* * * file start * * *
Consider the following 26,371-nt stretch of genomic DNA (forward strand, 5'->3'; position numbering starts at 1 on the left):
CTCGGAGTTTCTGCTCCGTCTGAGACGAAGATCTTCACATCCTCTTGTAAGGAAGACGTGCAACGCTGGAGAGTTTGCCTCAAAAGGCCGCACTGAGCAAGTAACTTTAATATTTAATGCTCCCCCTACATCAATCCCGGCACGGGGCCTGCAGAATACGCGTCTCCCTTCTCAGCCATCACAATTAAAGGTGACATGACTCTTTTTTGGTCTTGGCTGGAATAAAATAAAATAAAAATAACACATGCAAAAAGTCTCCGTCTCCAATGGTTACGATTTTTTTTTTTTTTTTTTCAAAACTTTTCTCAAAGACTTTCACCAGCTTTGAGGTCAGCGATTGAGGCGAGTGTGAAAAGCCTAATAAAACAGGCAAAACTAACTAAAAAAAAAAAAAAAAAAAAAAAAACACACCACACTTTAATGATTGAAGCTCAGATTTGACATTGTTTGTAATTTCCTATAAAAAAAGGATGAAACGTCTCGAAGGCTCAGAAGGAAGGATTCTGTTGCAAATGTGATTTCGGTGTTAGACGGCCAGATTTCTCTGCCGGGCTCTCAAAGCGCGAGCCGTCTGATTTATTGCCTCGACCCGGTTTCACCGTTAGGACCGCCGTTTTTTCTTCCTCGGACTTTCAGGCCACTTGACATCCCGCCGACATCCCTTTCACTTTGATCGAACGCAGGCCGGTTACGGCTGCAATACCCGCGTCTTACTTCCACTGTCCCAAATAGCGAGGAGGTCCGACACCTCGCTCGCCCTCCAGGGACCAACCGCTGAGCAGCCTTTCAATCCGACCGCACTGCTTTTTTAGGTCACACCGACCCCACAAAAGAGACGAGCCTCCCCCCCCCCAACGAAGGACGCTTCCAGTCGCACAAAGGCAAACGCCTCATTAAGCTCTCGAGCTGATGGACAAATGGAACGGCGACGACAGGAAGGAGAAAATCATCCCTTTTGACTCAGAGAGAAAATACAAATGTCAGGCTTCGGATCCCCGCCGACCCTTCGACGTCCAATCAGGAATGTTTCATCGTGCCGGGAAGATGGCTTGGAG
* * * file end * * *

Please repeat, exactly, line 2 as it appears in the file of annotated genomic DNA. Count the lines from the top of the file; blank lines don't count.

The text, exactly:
CTCGGAGTTTCTGCTCCGTCTGAGACGAAGATCTTCACATCCTCTTGTAAGGAAGACGTGCAACGCTGGAGAGTTTGCCTCAAAAGGCCGCACTGAGCAAGTAACTTTAATATTTAATGCTCCCCCTACATCAATCCCGGCACGGGGCCTGCAGAATACGCGTCTCCCTTCTCAGCCATCACAATTAAAGGTGACATGACTCTTTTTTGGTCTTGGCTGGAATAAAATAAAATAAAAATAACACATGCAAAAAGTCTCCGTCTCCAATGGTTACGATTTTTTTTTTTTTTTTTTCAAAACTTTTCTCAAAGACTTTCACCAGCTTTGAGGTCAGCGATTGAGGCGAGTGTGAAAAGCCTAATAAAACAGGCAAAACTAACTAAAAAAAAAAAAAAAAAAAAAAAAACACACCACACTTTAATGATTGAAGCTCAGATTTGACATTGTTTGTAATTTCCTATAAAAAAAGGATGAAACGTCTCGAAGGCTCAGAAGGAAGGATTCTGTTGCAAATGTGATTTCGGTGTTAGACGGCCAGATTTCTCTGCCGGGCTCTCAAAGCGCGAGCCGTCTGATTTATTGCCTCGACCCGGTTTCACCGTTAGGACCGCCGTTTTTTCTTCCTCGGACTTTCAGGCCACTTGACATCCCGCCGACATCCCTTTCACTTTGATCGAACGCAGGCCGGTTACGGCTGCAATACCCGCGTCTTACTTCCACTGTCCCAAATAGCGAGGAGGTCCGACACCTCGCTCGCCCTCCAGGGACCAACCGCTGAGCAGCCTTTCAATCCGACCGCACTGCTTTTTTAGGTCACACCGACCCCACAAAAGAGACGAGCCTCCCCCCCCCCAACGAAGGACGCTTCCAGTCGCACAAAGGCAAACGCCTCATTAAGCTCTCGAGCTGATGGACAAATGGAACGGCGACGACAGGAAGGAGAAAATCATCCCTTTTGACTCAGAGAGAAAATACAAATGTCAGGCTTCGGATCCCCGCCGACCCTTCGACGTCCAATCAGGAATGTTTCATCGTGCCGGGAAGATGGCTTGGAG